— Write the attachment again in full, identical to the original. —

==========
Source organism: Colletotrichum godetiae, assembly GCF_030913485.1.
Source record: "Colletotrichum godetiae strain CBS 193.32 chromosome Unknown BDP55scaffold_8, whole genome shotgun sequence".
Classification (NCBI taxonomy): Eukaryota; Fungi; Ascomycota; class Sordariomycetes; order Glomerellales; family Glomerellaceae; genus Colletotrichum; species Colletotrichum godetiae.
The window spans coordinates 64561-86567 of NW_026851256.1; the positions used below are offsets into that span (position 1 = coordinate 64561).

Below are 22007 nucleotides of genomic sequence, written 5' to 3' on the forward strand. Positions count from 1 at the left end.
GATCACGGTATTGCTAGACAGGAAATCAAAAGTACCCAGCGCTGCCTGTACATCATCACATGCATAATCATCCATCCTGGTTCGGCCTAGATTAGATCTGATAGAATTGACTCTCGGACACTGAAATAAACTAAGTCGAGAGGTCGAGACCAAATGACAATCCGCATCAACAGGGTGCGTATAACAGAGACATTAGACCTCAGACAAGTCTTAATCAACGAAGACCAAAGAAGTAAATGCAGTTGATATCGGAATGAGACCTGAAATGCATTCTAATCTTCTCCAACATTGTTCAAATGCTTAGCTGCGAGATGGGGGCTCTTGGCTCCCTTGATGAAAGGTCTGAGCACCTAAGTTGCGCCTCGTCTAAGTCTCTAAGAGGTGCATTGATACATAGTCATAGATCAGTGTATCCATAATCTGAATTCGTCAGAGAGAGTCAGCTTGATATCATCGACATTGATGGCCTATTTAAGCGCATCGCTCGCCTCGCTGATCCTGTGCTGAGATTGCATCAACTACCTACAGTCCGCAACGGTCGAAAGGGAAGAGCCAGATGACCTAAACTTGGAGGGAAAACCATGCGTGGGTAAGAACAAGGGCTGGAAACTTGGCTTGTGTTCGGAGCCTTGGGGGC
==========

Source organism: Colletotrichum godetiae, assembly GCF_030913485.1.
Source record: "Colletotrichum godetiae strain CBS 193.32 chromosome Unknown BDP55scaffold_8, whole genome shotgun sequence".
Classification (NCBI taxonomy): Eukaryota; Fungi; Ascomycota; class Sordariomycetes; order Glomerellales; family Glomerellaceae; genus Colletotrichum; species Colletotrichum godetiae.
The window spans coordinates 64561-86567 of NW_026851256.1; the positions used below are offsets into that span (position 1 = coordinate 64561).

Below are 22007 nucleotides of genomic sequence, written 5' to 3' on the forward strand. Positions count from 1 at the left end.
GATCACGGTATTGCTAGACAGGAAATCAAAAGTACCCAGCGCTGCCTGTACATCATCACATGCATAATCATCCATCCTGGTTCGGCCTAGATTAGATCTGATAGAATTGACTCTCGGACACTGAAATAAACTAAGTCGAGAGGTCGAGACCAAATGACAATCCGCATCAACAGGGTGCGTATAACAGAGACATTAGACCTCAGACAAGTCTTAATCAACGAAGACCAAAGAAGTAAATGCAGTTGATATCGGAATGAGACCTGAAATGCATTCTAATCTTCTCCAACATTGTTCAAATGCTTAGCTGCGAGATGGGGGCTCTTGGCTCCCTTGATGAAAGGTCTGAGCACCTAAGTTGCGCCTCGTCTAAGTCTCTAAGAGGTGCATTGATACATAGTCATAGATCAGTGTATCCATAATCTGAATTCGTCAGAGAGAGTCAGCTTGATATCATCGACATTGATGGCCTATTTAAGCGCATCGCTCGCCTCGCTGATCCTGTGCTGAGATTGCATCAACTACCTACAGTCCGCAACGGTCGAAAGGGAAGAGCCAGATGACCTAAACTTGGAGGGAAAACCATGCGTGGGTAAGAACAAGGGCTGGAAACTTGGCTTGTGTTCGGAGCCTTGGGGGC